Superior Education



Using the right needle

One of the most significant parts of today's home machines is often the least appreciated and most obscure - the needle. A sewing machine needle is a slender strand of metal, shaped to precision, which delivers thread to the machine to create a stitch. We spend thousands of dollars on the most advanced machines, acquire the best digitized designs, use the most lustrous thread, and the most beautiful fabric to produce our projects. But all too often this is all for naught because we either use an old, worn, damaged needle or we use the wrong needle for the fabric. Needles can be damaged by normal use. You don't have to hit a pin while sewing to damage your needle. They can become dull, bent, damaged or get misshapen eyes through normal sewing. All these contribute to frustrating thread breaks and a frayed look on your finished projects. The best advice we can give is this: When you start a new project, start with a new needle. It's the least expensive part of a superior finished project. Overall, a clean, well functioning needle will result in sharp, well-shaped stitches. Needles are inexpensive and easy to change. Keeping a good needle in your sewing machine is one of the easiest, least expensive ways to improve your embroidery and sewing projects.

Needle Points

Needles fall into three primary categories -- ball point, sharp, and rounded-sharp. It is important to use the correct needle. Ball point needles are designed to avoid making holes in knit or loosely woven materials. The cross fibers which constitute the knit or loosely woven materials are relatively far apart as compared to those in tightly woven materials. If a knit strand of thread is cut with a sharp needle, it produces a hole that will enlarge when the loose fibers pull back from the cut. To prevent this, the ball point needle is designed to push aside the individual strands of the knit. This assumes that the ball point needle point is in good condition. Sharp needles are designed for woven fabrics. Because of the tightness of the weave, individual cut fibers will not pull away and make holes. For this exact reason it is important not to use ball point needles on wovens. The blunt force of a ball point will tear through the fibers and actually pull them in the process, resulting in uneven, irregular embroidery and damage to the fabric. Sharp needles can be used on all wovens as well as dense fabrics such as leather, vinyl, canvas, etc.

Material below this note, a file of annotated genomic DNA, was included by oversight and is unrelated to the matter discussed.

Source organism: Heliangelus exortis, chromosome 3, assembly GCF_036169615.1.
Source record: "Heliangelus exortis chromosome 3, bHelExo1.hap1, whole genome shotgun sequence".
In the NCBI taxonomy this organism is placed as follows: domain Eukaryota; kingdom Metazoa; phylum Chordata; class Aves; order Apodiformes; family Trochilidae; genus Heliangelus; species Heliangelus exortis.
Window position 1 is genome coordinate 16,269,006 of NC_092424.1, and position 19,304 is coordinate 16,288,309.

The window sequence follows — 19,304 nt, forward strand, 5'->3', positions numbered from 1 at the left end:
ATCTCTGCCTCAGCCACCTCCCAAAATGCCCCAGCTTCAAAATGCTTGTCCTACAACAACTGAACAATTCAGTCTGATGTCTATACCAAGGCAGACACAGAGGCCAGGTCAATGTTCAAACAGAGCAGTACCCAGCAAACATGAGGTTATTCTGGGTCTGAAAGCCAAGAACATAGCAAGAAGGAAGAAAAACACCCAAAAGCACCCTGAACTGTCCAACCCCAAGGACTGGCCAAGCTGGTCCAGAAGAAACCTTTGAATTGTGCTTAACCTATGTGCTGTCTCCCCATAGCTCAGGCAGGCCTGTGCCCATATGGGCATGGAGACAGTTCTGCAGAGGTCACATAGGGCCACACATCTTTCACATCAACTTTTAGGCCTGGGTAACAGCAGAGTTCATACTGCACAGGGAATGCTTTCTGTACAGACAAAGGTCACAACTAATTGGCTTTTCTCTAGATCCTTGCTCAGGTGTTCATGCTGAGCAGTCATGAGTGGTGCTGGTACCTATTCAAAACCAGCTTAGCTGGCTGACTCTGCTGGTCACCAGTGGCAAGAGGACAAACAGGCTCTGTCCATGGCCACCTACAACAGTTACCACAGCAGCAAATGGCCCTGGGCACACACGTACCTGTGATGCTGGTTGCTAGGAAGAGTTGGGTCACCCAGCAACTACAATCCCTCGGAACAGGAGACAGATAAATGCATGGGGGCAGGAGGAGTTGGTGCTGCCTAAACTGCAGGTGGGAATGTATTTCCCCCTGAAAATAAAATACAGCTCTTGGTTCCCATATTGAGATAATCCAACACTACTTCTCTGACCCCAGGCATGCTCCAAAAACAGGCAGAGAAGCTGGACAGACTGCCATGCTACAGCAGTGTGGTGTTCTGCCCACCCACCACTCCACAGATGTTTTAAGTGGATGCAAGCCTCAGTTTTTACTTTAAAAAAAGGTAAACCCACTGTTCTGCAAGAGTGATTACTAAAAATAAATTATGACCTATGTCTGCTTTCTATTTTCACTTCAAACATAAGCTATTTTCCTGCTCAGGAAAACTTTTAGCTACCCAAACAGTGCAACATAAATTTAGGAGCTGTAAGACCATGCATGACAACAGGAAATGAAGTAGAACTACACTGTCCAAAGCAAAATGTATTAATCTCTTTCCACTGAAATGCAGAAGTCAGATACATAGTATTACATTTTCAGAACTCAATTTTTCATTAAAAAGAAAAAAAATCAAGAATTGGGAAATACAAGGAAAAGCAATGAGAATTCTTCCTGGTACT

Superior's titanium-coated needles

Superior's titanium-coated needles. Size #60 (top) to size #100 (bottom)

The difference between a Universal needle (top) and Topstitch needle (bottom)

The difference between a Universal needle (top) and Topstitch needle (bottom)

Needle Sizes

Needles range in size from very fine 55/7 to a heavy duty needle 120/19. Most needles use the two-number measuring system. The higher number relates to the metric system and defines the needle shaft diameter in hundredths of a millimeter. The lower number relates to the system in the U.S. and is an arbitrary number also used to indicate needle shaft diameter. View our educational diagram about needle sizes.

Needle Styles


The ballpoint needle has a rounded point of varying degrees. Its primary application is to sew on knit type fabrics. The rounded tip slips between yarns rather than cutting them. This prevents broken fibers and the attendant unraveling.


The denim (jeans) needle has a very sharp, acute point with a slender eye and a strong shaft. The sharp point is necessary to penetrate heavy fabrics like denim and canvas. The slender eye holds the thread in place for proper loop formation. The strong shaft prevents deflection of the needle and insures accurate needle placement for stitch formation.


The embroidery needle has a sharp point, a large eye and a special scarf to protect specialized decorative threads in embroidery. It also has a shorter point-to-eye length to enhance embroidery applications by ensuring extra clearance between the needle point and the embroidered article as it moves for succeeding stitches.


The leather needle has a wedge shaped point which gives it the piercing strength it needs to penetrate heavy fabrics like leather and vinyl. The needle makes a very clean hole in the fabric, so mistakes are costly.


The Metallic needle is specifically designed for metallic threads. It has a large, elongated Teflon coated eye, larger scarf and a larger groove to protect the more fragile metallic threads during stitch formation.


This needle is sharper than the universal point with a more slender shaft. It is used primarily on fine wovens and for heirloom sewing on very fine fabrics and for synthetic suede.


The quilting needle has a tapered point for stitching through multiple layers and across seams. The shape of the point minimizes damage to the quilting fabric.


The topstitch needle has an extra large eye and a much deeper groove for use with either heavier fabrics and/or heavier threads. It can even accommodate doubling of threads for more pronounced stitching.

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